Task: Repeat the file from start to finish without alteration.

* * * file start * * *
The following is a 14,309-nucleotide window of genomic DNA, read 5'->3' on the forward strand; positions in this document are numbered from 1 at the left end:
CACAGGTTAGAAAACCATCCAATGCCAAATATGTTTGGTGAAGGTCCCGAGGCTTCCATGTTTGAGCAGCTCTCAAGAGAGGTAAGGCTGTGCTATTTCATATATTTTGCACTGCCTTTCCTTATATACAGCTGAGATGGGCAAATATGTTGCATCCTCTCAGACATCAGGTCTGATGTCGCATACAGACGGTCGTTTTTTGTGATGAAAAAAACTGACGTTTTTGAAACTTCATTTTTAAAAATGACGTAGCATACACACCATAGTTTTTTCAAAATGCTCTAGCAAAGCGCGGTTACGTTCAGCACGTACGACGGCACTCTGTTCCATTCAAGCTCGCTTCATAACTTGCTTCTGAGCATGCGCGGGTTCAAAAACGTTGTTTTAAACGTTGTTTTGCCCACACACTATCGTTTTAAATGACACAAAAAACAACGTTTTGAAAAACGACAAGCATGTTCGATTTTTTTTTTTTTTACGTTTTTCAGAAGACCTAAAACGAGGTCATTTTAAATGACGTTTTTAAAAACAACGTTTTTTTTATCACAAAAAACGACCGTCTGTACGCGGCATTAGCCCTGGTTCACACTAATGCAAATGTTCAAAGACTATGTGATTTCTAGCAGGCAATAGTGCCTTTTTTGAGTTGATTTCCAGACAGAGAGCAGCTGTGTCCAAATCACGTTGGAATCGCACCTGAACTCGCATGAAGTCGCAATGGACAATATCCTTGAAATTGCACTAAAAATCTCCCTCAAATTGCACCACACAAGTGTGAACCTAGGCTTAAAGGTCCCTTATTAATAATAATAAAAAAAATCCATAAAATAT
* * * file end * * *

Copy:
The following is a 14,309-nucleotide window of genomic DNA, read 5'->3' on the forward strand; positions in this document are numbered from 1 at the left end:
CACAGGTTAGAAAACCATCCAATGCCAAATATGTTTGGTGAAGGTCCCGAGGCTTCCATGTTTGAGCAGCTCTCAAGAGAGGTAAGGCTGTGCTATTTCATATATTTTGCACTGCCTTTCCTTATATACAGCTGAGATGGGCAAATATGTTGCATCCTCTCAGACATCAGGTCTGATGTCGCATACAGACGGTCGTTTTTTGTGATGAAAAAAACTGACGTTTTTGAAACTTCATTTTTAAAAATGACGTAGCATACACACCATAGTTTTTTCAAAATGCTCTAGCAAAGCGCGGTTACGTTCAGCACGTACGACGGCACTCTGTTCCATTCAAGCTCGCTTCATAACTTGCTTCTGAGCATGCGCGGGTTCAAAAACGTTGTTTTAAACGTTGTTTTGCCCACACACTATCGTTTTAAATGACACAAAAAACAACGTTTTGAAAAACGACAAGCATGTTCGATTTTTTTTTTTTTTACGTTTTTCAGAAGACCTAAAACGAGGTCATTTTAAATGACGTTTTTAAAAACAACGTTTTTTTTATCACAAAAAACGACCGTCTGTACGCGGCATTAGCCCTGGTTCACACTAATGCAAATGTTCAAAGACTATGTGATTTCTAGCAGGCAATAGTGCCTTTTTTGAGTTGATTTCCAGACAGAGAGCAGCTGTGTCCAAATCACGTTGGAATCGCACCTGAACTCGCATGAAGTCGCAATGGACAATATCCTTGAAATTGCACTAAAAATCTCCCTCAAATTGCACCACACAAGTGTGAACCTAGGCTTAAAGGTCCCTTATTAATAATAATAAAAAAAATCCATAAAATAT